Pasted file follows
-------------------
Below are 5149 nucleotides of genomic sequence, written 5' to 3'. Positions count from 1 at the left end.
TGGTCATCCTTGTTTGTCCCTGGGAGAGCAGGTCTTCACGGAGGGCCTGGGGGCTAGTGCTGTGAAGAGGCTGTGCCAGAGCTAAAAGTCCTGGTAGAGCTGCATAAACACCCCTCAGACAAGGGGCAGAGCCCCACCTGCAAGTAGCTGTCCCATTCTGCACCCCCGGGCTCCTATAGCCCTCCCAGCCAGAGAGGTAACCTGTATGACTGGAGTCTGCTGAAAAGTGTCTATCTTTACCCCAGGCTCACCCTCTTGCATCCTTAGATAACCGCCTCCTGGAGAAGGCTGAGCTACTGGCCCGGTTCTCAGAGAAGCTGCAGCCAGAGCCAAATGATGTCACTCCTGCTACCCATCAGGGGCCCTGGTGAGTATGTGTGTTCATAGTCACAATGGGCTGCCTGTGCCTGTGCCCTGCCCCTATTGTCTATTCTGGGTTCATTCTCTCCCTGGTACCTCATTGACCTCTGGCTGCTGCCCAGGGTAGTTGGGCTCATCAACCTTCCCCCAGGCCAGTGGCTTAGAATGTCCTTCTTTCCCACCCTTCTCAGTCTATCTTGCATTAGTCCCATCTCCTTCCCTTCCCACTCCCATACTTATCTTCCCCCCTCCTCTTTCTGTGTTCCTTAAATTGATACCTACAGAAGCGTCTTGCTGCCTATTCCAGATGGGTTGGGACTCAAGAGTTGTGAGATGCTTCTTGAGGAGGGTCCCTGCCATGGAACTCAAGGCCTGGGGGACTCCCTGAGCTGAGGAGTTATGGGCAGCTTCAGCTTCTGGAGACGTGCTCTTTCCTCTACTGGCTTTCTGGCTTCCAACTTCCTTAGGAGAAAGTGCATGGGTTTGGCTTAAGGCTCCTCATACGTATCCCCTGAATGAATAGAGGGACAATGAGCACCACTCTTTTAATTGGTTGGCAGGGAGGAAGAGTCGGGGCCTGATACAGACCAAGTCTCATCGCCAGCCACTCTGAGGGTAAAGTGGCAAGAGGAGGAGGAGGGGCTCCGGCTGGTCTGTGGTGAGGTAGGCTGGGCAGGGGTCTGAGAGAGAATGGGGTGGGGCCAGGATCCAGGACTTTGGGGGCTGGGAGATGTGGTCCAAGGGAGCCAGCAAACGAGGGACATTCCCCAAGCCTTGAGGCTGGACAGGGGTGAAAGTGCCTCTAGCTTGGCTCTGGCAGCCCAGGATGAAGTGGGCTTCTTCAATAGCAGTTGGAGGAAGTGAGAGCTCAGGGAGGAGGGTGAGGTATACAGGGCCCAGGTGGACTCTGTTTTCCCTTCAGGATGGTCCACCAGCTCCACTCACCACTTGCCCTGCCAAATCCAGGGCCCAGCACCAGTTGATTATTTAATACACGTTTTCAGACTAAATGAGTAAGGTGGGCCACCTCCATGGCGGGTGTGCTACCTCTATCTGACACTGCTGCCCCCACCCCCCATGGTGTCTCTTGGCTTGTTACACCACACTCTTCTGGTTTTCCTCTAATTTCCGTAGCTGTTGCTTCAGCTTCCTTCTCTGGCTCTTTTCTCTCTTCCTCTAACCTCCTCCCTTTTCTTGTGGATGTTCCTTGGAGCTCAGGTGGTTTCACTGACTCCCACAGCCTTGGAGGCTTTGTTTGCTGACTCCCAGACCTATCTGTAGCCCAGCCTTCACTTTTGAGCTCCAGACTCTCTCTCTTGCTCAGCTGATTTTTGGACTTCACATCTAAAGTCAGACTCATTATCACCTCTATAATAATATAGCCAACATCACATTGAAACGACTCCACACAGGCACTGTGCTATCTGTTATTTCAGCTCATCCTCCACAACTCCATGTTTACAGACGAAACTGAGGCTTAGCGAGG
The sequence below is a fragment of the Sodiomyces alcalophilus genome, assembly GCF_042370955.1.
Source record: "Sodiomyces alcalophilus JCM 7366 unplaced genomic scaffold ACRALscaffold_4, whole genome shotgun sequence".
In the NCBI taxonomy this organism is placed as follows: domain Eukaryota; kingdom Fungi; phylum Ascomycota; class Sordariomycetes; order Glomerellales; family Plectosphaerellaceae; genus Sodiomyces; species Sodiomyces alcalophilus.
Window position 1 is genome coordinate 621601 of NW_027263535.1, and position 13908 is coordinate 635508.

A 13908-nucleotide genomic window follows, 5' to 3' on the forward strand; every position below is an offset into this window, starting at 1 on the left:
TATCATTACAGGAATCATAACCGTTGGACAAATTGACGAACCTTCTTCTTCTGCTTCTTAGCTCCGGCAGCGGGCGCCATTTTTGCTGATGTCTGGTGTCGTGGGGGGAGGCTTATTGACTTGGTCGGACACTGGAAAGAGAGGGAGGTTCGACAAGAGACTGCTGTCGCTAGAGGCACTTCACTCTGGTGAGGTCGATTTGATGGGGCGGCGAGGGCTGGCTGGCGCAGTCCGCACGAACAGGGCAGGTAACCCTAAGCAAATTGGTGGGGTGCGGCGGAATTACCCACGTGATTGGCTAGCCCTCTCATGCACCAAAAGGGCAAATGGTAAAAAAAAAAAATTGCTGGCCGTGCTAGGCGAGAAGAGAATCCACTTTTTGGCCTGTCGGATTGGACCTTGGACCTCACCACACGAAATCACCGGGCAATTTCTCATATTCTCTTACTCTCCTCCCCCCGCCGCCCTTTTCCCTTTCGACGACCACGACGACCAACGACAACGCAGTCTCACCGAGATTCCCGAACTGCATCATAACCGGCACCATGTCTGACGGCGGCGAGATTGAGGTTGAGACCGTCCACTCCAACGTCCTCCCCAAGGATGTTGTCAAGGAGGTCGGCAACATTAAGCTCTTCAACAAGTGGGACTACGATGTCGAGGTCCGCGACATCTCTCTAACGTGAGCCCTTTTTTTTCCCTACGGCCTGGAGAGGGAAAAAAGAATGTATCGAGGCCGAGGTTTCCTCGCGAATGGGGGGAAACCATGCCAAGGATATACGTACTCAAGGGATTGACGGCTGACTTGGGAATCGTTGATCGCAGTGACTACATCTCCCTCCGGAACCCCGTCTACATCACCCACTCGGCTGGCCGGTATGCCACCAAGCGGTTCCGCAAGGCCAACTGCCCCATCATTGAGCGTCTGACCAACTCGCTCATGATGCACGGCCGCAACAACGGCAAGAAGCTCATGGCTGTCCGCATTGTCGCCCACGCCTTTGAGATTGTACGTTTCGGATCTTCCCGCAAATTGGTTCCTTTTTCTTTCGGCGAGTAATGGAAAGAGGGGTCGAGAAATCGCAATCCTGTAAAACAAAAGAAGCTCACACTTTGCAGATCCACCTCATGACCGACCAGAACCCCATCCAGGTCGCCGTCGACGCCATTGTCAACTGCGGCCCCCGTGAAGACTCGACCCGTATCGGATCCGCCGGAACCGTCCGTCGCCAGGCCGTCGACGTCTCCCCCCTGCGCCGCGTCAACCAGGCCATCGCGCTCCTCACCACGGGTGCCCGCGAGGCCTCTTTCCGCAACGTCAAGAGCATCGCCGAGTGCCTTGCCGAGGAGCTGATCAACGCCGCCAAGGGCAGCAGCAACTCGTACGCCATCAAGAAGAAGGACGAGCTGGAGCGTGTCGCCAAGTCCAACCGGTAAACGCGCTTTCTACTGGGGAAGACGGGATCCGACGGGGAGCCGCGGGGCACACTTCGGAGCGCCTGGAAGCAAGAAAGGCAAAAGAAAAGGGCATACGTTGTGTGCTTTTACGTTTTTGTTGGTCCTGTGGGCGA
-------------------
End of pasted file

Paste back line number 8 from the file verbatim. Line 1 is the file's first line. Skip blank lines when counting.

TATCATTACAGGAATCATAACCGTTGGACAAATTGACGAACCTTCTTCTTCTGCTTCTTAGCTCCGGCAGCGGGCGCCATTTTTGCTGATGTCTGGTGTCGTGGGGGGAGGCTTATTGACTTGGTCGGACACTGGAAAGAGAGGGAGGTTCGACAAGAGACTGCTGTCGCTAGAGGCACTTCACTCTGGTGAGGTCGATTTGATGGGGCGGCGAGGGCTGGCTGGCGCAGTCCGCACGAACAGGGCAGGTAACCCTAAGCAAATTGGTGGGGTGCGGCGGAATTACCCACGTGATTGGCTAGCCCTCTCATGCACCAAAAGGGCAAATGGTAAAAAAAAAAAATTGCTGGCCGTGCTAGGCGAGAAGAGAATCCACTTTTTGGCCTGTCGGATTGGACCTTGGACCTCACCACACGAAATCACCGGGCAATTTCTCATATTCTCTTACTCTCCTCCCCCCGCCGCCCTTTTCCCTTTCGACGACCACGACGACCAACGACAACGCAGTCTCACCGAGATTCCCGAACTGCATCATAACCGGCACCATGTCTGACGGCGGCGAGATTGAGGTTGAGACCGTCCACTCCAACGTCCTCCCCAAGGATGTTGTCAAGGAGGTCGGCAACATTAAGCTCTTCAACAAGTGGGACTACGATGTCGAGGTCCGCGACATCTCTCTAACGTGAGCCCTTTTTTTTCCCTACGGCCTGGAGAGGGAAAAAAGAATGTATCGAGGCCGAGGTTTCCTCGCGAATGGGGGGAAACCATGCCAAGGATATACGTACTCAAGGGATTGACGGCTGACTTGGGAATCGTTGATCGCAGTGACTACATCTCCCTCCGGAACCCCGTCTACATCACCCACTCGGCTGGCCGGTATGCCACCAAGCGGTTCCGCAAGGCCAACTGCCCCATCATTGAGCGTCTGACCAACTCGCTCATGATGCACGGCCGCAACAACGGCAAGAAGCTCATGGCTGTCCGCATTGTCGCCCACGCCTTTGAGATTGTACGTTTCGGATCTTCCCGCAAATTGGTTCCTTTTTCTTTCGGCGAGTAATGGAAAGAGGGGTCGAGAAATCGCAATCCTGTAAAACAAAAGAAGCTCACACTTTGCAGATCCACCTCATGACCGACCAGAACCCCATCCAGGTCGCCGTCGACGCCATTGTCAACTGCGGCCCCCGTGAAGACTCGACCCGTATCGGATCCGCCGGAACCGTCCGTCGCCAGGCCGTCGACGTCTCCCCCCTGCGCCGCGTCAACCAGGCCATCGCGCTCCTCACCACGGGTGCCCGCGAGGCCTCTTTCCGCAACGTCAAGAGCATCGCCGAGTGCCTTGCCGAGGAGCTGATCAACGCCGCCAAGGGCAGCAGCAACTCGTACGCCATCAAGAAGAAGGACGAGCTGGAGCGTGTCGCCAAGTCCAACCGGTAAACGCGCTTTCTACTGGGGAAGACGGGATCCGACGGGGAGCCGCGGGGCACACTTCGGAGCGCCTGGAAGCAAGAAAGGCAAAAGAAAAGGGCATACGTTGTGTGCTTTTACGTTTTTGTTGGTCCTGTGGGCGA